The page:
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The Irish return the key pieces from their vaunted rushing attack in 2022, and they’ll look to establish more consistency to bring the offense to another level in 2023.
It’s fair to say that the running back room was by some distance Notre Dame’s strongest position group in 2022. With the Irish passing offense oftentimes limited, offensive coordinator Tommy Rees leaned on the ground attack to set the tone in nearly every game over the back half of the season. And set the tone it did. The Irish exceeded 200 team rushing yards in 5 of their last 7 games while posting a 6-1 record.
Part of what made the running back room click so well was the balance struck between different player profiles. Every back that played significant snaps brought something unique to the table that opposing defenses would have to contend with. Sophomore Audric Estime provided the power, using his 220-plus pound frame to wear down defenses and bully his way through the line of scrimmage in short yardage situations. Junior Chris Tyree brought flash, adding a dynamic playmaker to the room that Rees could deploy in the backfield and as a slot receiver. Sophomore Logan Diggs offered a nice blend of both Tyree’s speed and Estime’s strength. Diggs also led all backs in receiving yards.
Nothing but good news in this department for the Irish. There was some speculation that Chris Tyree could enter the transfer portal after he saw his snap counts decrease over the back half of the season. However, the junior running back opted to stay in South Bend for another year.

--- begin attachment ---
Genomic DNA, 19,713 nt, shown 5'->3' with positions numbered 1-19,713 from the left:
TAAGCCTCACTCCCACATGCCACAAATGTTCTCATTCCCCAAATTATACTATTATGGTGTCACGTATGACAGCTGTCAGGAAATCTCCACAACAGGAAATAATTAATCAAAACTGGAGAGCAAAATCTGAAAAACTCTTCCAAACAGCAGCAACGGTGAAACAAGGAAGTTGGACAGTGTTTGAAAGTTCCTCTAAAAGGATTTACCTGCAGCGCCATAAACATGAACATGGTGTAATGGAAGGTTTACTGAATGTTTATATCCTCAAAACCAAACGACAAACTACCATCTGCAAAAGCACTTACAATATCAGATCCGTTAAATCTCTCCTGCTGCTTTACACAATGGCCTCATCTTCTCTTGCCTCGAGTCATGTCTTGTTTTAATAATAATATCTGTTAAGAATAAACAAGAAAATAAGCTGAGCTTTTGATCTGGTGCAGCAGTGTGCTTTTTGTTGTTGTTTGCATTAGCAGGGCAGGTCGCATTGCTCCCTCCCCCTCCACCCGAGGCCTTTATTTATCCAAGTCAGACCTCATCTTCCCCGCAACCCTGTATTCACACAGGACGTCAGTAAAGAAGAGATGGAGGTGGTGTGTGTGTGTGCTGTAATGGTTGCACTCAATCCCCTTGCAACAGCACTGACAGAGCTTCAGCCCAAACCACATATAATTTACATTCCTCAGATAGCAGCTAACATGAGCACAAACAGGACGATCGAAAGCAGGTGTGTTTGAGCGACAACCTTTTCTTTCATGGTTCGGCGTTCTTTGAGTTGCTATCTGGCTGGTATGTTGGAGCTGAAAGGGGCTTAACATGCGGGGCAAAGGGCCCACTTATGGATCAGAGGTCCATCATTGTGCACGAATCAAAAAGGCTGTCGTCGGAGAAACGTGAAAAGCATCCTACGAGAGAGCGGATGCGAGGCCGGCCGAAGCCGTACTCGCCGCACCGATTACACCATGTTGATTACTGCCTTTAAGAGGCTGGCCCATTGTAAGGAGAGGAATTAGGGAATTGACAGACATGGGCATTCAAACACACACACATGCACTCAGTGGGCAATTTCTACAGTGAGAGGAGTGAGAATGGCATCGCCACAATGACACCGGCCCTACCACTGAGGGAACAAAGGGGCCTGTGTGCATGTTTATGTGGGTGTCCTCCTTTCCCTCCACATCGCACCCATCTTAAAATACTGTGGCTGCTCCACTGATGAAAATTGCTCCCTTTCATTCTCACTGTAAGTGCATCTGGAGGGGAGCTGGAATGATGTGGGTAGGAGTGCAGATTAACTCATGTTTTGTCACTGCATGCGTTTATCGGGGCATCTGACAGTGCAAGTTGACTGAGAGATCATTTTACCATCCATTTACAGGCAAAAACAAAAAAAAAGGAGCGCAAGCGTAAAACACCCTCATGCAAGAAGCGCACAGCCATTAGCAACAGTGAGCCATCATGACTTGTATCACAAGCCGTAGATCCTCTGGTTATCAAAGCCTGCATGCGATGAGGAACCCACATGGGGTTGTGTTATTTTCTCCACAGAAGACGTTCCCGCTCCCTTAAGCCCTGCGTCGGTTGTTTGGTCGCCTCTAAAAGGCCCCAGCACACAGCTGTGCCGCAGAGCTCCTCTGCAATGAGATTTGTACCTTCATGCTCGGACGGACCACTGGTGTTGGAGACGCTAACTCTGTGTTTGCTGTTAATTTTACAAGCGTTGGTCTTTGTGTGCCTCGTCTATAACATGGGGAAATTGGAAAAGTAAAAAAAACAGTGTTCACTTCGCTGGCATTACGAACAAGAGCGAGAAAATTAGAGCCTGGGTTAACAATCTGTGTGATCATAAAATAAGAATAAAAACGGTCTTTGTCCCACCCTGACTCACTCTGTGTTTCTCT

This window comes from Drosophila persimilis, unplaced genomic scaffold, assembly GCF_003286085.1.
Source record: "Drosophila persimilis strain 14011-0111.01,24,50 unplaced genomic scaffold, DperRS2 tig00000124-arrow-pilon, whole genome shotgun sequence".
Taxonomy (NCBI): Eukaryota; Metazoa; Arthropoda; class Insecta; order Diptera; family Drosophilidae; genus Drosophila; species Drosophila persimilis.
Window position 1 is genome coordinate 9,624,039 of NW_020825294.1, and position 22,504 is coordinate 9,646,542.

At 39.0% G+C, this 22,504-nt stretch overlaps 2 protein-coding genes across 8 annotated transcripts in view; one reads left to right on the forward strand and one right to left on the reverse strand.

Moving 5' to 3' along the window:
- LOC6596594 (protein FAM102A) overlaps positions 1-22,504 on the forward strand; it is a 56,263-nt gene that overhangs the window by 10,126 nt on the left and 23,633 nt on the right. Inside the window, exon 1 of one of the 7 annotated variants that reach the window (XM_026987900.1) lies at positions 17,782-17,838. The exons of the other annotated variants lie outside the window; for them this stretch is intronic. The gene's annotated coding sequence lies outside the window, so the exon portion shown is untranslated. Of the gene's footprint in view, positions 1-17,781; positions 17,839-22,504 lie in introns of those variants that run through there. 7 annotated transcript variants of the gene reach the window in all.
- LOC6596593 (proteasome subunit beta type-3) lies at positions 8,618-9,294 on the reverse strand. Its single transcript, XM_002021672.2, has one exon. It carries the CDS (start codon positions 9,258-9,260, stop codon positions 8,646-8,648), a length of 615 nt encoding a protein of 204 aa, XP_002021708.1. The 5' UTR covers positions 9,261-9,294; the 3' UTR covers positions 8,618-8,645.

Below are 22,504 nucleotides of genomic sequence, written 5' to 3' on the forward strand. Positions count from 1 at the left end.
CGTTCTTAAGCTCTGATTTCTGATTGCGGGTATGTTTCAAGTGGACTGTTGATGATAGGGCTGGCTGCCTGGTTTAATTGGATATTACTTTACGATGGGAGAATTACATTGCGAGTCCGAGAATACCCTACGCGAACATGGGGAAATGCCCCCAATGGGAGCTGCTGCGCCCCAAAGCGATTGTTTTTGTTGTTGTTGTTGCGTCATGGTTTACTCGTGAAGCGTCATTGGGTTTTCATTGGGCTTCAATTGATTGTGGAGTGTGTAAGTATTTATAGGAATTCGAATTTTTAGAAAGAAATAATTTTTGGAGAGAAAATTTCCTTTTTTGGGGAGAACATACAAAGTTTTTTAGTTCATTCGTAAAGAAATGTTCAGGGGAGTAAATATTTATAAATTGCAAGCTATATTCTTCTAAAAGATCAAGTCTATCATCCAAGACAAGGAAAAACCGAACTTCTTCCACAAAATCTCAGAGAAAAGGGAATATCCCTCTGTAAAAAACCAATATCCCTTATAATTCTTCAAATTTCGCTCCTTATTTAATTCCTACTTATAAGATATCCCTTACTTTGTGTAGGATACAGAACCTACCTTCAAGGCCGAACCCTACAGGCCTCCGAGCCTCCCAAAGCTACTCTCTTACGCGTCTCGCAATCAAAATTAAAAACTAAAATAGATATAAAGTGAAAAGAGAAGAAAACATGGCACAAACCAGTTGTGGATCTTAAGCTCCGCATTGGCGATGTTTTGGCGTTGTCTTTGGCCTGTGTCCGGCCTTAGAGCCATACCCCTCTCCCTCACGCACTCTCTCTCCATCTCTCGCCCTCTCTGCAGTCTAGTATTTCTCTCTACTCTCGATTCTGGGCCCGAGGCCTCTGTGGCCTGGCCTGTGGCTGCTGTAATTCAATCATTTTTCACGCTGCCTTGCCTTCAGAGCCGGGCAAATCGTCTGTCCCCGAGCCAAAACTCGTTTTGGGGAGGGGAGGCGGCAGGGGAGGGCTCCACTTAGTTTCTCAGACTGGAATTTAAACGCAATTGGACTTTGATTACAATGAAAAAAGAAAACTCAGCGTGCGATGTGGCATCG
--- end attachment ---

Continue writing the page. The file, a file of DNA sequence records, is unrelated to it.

Transfer Portal Additions
Unsurprising given the amount of returnees in an already-crowded running back room, Rees and running back coach Deland McCullough opted not to take any transfers at the position.
After two late decommitments, the Irish will add one freshman running back to the 2023 depth chart. Consensus top-100 recruit Jeremiyah Love profiles more in the Diggs mold of a hybrid back than a pure power or speed addition. While Love certainly doesn’t lack in the speed department — the high school track star boasts a Missouri 5A state title in the 100 meters — it’s not the only aspect of his game. All scouting reports of Love mention his receiving ability as a major aspect of his skillset. Rees will all but certainly utilize him in the passing game either next season or further down the line.
The two-deep for the running back spot is either the easiest or hardest to figure out on the 2023 roster, depending on your perspective. On one hand, the starting options are pretty much all sharpied in. Estime, Diggs and Tyree all logged over 250 snaps last season. Rees settled on Estime and Diggs as names 1a and 1b and Tyree as a change of pace option. Given the impressive results once that rotation emerged, there’s little evidence to suggest it will be tweaked heading into 2023.